The team leader took his cue and checked the other one. \”I\’m afraid this one is, too, sir.\”

Apollo stood and glared down the corridor. \”Damn…. Contact the infirmary. Have them pick up these two. I\’m going to investigate.\”

The team leader stood up. \”All due respect, sir, I think we should wait until we find out what we\’re up against.\”

Apollo had a good guess as to the cause, but he didn\’t think he was going to get past the guard with just an argument. He looked around the area, his senses buzzing like crazy. There\’s danger here, he thought, but where that danger is or how extreme it is remains to be seen. \”Very well,\” he said slowly. At that time, medics were showing up on the scene. \”Keep your men here to investigate this immediate area. You and I will follow the medical team to the infirmary.\” With a bunch of nods, the group split up and headed in different directions.

~ * ~

Doctor Brackett was examining one of the corpses, while Apollo hovered nearby. Sheffield wasn\’t too much further away. The doctor went from the corpse to the huge wall screen that showed the corpse\’s statistics. Clearly, Apollo was watching a 23rd century autopsy. The doctor was muttering little sounds of affirmation, sounds Apollo had heard many typical doctors make when they were studying something out of the ordinary. Finally, he got too frustrated at the noise. \”What did you find?\” he spoke out.

The doctor finally acknowledged that he was not alone in the infirmary. \”Ah, Captain. This man died in a very interesting way. He was shot by a projectile weapon, but the wound itself was not what caused his death.\”

Sheffield was flustered. \”Now what the hell is that supposed to mean?\”

Brackett looked from the admiral to Apollo, gauging their interest in the results, then he motioned the men over to the table and lifted an eyelid of the corpse. \”Do you see this?\”

Apollo leaned over and examined the victim\’s eye. He didn\’t see much… a grayish haze had developed over the eye. \”What is that?\”

Brackett left the patient and walked back over to the diagnostic screen. Apollo followed. \”These are the tendrils extending from a spiderweb bullet.\” He looked at Apollo, who shrugged. \”That\’s just the slang term,\” he continued. \”When this particular projectile penetrates its victim, microscopic neurocidal fibers \”grow\” from it. They are designed to follow the neural pathways of its victim until they reach the brain. They first target the frontal lobes, penetrating the tissue and finding the pain centers. The victim suffers agonizing and paralyzing pain. This is why you see the haze… the fibers pass in front of the eyes to take the shortest route to those areas of the brain.\”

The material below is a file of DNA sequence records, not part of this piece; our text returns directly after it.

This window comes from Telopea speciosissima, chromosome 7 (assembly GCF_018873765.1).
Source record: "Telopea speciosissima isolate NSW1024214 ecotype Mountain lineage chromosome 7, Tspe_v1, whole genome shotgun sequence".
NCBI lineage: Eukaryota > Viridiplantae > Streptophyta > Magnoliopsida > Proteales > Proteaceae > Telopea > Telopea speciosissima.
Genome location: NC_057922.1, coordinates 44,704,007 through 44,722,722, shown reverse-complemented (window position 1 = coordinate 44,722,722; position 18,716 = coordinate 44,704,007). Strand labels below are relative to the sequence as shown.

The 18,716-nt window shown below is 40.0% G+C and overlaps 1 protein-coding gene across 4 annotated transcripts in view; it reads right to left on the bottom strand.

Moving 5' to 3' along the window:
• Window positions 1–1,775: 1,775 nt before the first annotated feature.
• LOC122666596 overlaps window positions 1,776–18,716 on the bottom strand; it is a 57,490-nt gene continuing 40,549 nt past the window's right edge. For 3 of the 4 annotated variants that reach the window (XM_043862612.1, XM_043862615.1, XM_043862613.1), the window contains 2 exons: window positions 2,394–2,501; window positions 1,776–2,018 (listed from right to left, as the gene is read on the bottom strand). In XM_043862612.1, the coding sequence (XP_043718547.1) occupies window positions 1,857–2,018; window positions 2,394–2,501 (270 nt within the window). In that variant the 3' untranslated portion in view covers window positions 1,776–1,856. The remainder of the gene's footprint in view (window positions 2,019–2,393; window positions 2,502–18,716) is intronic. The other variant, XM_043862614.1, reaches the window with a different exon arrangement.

The captain was puzzled. \”But you said these fibers kill the person. This man didn\’t survive long enough to suffer much pain.\”

Brackett nodded. \”Once these tendrils find their first goal, more tendrils weave their way to the brain stem, wrap around it and constrict. This eventually causes all neurological function to cease. It sounds like a prolonged process, but in reality this all takes place in about a minute.\”

Apollo shared his thoughts. \”So these projectiles are biological in nature?\”

\”Not so much biological as pseudo-organic.\” He turned to Sheffield to make sure the admiral wasn\’t lost in the conversation. \”That means that it\’s inorganic, but it was designed to mimic an organic signature.\” He returned to his explanation. \”No matter where this bullet penetrates the skin, these fibers will make their way to the brain. Even a graze is enough to kill, for the bullet leaves behind the matrix to produce the fibers as it passes along the tissue.\”

Apollo shivered. \”It sounds like a particularly ghastly way to die.\”

\”It is,\” Brackett agreed. \”What\’s puzzling is this.\” He entered some instructions into a panel next to the screen. A small window opened in the readout and information scrolled across it. \”This type of weapon was outlawed in the Federation during the beginning of the 23rd century. Anyone in possession of it carries a severe penalty.\”

Apollo nodded. \”Then we have to find this person before he or she causes any more deaths.\”

Sheffield snorted, attracting attention. \”How can we find this person if we don\’t even know what they\’re up to?\”

Apollo thought about that for a moment. \”There are two possibilities based on the evidence we have so far. Either the parties in question are after the Firestone, or they are using it as a decoy for their real plan. I, for one, see the latter choice as unlikely, therefore it would be wise to warn anyone involved in the Firestone project to be alert for anyone acting suspiciously. If they find someone, they should use extreme caution. Let them know about the spiderweb gun, and what it can do.\” He turned to the admiral. \”We should also carry on as though we know nothing of what has happened. For all intents and purposes, these men simply died of mysterious causes.\”